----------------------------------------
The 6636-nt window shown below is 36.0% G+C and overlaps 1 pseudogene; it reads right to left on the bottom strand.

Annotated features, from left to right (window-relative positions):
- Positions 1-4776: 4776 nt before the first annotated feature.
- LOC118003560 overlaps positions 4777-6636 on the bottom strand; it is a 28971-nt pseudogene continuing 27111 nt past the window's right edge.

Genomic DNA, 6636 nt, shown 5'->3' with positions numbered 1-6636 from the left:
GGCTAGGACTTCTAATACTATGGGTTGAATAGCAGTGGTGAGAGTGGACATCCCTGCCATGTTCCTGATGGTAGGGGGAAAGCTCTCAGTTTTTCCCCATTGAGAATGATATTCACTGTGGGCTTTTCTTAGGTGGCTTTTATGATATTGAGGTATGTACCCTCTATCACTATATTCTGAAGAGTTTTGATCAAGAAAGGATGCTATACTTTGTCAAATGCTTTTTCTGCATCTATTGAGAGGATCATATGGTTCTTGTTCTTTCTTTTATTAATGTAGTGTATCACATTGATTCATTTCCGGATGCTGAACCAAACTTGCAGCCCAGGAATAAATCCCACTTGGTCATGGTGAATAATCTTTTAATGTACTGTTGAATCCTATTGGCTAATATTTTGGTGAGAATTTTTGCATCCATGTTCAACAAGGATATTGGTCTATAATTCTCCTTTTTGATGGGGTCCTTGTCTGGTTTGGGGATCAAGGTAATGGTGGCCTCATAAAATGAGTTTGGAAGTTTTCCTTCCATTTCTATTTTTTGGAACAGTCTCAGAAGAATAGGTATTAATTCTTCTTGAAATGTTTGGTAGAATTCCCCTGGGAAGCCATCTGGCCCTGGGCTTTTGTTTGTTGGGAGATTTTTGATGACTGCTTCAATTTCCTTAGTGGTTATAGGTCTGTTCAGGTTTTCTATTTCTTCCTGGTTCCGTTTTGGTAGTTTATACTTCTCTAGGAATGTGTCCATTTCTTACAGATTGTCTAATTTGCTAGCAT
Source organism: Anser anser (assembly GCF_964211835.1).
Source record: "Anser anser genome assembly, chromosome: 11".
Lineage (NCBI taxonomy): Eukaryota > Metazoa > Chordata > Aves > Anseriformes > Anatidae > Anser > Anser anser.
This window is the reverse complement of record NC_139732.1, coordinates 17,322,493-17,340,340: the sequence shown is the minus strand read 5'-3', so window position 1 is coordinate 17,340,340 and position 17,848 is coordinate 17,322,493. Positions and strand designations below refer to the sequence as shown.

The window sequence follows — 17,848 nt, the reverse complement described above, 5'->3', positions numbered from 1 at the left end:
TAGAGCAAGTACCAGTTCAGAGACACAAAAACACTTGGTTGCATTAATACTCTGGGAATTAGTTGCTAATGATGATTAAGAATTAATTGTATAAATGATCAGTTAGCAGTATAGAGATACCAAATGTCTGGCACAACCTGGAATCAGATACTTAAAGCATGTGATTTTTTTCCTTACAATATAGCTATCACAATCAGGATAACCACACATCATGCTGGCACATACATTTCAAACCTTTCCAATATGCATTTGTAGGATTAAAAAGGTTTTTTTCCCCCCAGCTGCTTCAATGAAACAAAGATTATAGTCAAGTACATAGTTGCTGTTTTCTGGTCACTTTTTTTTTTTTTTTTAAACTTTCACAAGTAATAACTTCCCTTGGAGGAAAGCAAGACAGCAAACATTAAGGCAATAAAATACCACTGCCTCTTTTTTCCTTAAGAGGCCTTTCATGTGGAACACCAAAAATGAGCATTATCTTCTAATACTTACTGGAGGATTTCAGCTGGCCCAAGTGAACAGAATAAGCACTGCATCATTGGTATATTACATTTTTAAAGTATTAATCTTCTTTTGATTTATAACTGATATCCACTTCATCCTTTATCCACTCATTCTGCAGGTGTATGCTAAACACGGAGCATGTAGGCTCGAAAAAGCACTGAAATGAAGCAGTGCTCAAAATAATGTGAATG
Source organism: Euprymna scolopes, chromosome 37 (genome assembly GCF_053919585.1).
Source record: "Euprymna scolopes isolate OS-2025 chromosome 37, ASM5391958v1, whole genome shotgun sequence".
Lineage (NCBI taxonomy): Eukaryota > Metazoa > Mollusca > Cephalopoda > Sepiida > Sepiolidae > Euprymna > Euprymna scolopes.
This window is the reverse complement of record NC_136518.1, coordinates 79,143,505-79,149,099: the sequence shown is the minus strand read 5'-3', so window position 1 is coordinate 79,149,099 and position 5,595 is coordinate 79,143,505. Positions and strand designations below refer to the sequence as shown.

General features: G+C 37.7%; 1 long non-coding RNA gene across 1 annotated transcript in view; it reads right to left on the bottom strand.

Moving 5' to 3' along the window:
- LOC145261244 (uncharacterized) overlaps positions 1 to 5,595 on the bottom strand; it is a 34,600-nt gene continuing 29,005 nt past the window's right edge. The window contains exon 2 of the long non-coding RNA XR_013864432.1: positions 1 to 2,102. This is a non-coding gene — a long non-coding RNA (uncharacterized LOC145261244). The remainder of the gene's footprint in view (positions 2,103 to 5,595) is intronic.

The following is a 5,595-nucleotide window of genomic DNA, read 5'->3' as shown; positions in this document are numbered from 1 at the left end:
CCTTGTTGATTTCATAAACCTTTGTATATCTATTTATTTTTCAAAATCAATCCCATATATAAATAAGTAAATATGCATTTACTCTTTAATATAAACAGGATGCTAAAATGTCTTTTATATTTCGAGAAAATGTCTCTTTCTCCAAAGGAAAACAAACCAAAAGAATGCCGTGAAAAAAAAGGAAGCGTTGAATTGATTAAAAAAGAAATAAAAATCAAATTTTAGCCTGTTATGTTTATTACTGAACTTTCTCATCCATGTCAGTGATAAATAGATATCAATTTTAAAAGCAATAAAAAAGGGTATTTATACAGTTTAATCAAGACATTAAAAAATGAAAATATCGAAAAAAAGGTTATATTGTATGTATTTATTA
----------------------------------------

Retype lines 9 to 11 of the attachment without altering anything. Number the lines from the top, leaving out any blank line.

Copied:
Lineage (NCBI taxonomy): Eukaryota > Metazoa > Chordata > Aves > Anseriformes > Anatidae > Anser > Anser anser.
This window is the reverse complement of record NC_139732.1, coordinates 17,322,493-17,340,340: the sequence shown is the minus strand read 5'-3', so window position 1 is coordinate 17,340,340 and position 17,848 is coordinate 17,322,493. Positions and strand designations below refer to the sequence as shown.

The window sequence follows — 17,848 nt, the reverse complement described above, 5'->3', positions numbered from 1 at the left end: